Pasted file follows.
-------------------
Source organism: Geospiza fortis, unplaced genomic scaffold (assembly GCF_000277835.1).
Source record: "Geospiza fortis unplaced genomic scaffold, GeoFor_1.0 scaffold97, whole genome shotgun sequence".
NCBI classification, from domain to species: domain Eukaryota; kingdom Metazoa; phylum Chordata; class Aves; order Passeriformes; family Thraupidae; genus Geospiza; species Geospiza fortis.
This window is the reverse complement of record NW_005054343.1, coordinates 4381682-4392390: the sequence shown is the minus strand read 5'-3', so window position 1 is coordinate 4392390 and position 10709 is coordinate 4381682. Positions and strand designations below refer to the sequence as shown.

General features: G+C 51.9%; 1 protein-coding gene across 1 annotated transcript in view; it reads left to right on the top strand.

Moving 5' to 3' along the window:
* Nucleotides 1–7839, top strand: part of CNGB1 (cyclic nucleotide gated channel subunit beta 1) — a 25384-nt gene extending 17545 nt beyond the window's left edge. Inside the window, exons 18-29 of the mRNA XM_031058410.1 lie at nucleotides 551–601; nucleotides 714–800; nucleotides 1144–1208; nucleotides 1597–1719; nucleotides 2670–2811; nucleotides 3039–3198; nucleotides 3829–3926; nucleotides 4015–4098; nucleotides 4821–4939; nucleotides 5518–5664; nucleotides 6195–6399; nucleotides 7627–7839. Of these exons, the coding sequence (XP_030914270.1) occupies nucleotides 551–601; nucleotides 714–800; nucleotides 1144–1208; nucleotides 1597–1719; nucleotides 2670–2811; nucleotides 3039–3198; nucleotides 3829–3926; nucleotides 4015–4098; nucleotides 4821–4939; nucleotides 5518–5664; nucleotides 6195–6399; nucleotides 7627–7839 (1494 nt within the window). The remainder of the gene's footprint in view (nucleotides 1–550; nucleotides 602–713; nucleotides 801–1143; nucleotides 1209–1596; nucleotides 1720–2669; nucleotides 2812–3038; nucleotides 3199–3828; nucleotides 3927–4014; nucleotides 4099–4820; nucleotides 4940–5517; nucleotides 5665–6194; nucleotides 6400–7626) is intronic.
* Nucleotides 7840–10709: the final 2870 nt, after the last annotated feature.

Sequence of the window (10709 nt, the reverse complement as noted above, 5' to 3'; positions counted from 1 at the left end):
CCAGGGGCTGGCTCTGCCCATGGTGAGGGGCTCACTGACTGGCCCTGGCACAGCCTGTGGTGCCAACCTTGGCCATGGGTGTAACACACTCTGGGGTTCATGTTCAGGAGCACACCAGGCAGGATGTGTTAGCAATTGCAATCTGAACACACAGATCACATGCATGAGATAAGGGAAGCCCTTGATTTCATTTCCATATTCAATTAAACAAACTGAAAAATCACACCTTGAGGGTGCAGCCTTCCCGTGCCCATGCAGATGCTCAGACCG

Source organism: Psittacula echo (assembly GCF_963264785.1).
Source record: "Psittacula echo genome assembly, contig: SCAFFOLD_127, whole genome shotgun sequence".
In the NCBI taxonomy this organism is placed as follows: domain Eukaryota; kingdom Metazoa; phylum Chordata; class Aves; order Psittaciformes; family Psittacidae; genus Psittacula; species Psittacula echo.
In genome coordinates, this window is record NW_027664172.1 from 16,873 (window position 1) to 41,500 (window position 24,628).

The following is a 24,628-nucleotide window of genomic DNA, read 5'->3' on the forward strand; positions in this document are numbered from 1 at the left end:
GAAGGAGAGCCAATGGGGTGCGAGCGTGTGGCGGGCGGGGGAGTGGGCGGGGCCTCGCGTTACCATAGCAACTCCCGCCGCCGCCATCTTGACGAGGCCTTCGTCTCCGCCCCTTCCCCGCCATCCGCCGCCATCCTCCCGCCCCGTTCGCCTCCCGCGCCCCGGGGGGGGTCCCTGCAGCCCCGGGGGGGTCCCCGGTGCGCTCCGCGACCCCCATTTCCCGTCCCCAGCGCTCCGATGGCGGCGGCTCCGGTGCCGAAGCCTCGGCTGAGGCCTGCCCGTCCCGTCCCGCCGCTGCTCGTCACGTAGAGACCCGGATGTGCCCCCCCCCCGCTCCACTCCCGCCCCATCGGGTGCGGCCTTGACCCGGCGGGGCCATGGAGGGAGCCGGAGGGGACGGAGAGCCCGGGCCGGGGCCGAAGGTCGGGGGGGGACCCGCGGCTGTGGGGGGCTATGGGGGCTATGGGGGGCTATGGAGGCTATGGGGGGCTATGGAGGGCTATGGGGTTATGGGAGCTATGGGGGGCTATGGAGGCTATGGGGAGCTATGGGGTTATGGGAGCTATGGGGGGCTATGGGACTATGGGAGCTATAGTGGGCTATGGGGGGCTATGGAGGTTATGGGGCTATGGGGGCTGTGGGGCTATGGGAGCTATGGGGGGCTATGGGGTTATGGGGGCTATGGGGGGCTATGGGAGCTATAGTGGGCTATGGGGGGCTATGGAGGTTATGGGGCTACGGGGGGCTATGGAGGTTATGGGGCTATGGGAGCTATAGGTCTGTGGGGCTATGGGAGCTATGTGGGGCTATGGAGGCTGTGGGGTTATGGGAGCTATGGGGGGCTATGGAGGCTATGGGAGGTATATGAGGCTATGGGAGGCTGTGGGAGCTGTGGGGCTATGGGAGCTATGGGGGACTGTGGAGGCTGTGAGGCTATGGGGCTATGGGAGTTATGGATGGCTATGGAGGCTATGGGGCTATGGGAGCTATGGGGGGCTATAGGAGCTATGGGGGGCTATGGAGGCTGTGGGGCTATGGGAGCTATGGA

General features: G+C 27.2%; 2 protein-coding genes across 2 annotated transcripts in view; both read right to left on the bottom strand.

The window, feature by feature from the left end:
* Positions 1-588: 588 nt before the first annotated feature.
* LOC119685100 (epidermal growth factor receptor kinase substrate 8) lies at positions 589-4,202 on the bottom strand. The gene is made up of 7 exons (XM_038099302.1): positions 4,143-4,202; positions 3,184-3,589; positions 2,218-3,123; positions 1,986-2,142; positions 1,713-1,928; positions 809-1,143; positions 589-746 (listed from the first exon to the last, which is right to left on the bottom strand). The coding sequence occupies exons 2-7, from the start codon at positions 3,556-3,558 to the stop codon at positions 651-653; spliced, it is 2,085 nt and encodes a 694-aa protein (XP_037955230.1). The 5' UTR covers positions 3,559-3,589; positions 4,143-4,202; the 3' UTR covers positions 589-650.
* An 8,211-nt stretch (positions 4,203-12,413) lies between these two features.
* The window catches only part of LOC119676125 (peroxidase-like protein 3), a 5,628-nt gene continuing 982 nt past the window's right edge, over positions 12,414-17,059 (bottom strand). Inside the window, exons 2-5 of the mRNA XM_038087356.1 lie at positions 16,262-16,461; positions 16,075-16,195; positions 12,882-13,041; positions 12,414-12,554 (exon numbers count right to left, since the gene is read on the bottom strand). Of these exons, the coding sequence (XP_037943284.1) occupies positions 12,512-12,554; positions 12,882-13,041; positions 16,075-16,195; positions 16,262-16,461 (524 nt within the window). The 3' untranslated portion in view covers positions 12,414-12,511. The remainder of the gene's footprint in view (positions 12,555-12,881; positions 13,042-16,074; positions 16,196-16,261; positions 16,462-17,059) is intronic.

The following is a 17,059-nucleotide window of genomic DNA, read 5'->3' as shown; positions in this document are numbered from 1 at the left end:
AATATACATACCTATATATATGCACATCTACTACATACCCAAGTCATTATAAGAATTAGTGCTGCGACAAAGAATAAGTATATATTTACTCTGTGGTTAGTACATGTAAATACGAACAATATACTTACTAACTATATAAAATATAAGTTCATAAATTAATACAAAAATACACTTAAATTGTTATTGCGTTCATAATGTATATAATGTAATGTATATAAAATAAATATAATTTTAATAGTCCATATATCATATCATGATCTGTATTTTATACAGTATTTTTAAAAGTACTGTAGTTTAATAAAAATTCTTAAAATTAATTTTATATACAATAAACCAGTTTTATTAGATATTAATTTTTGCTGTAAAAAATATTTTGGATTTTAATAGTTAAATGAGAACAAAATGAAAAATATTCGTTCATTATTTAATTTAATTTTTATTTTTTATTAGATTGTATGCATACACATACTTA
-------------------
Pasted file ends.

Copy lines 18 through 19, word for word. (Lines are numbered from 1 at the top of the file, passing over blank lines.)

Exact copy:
The window, feature by feature from the left end:
* Positions 1-588: 588 nt before the first annotated feature.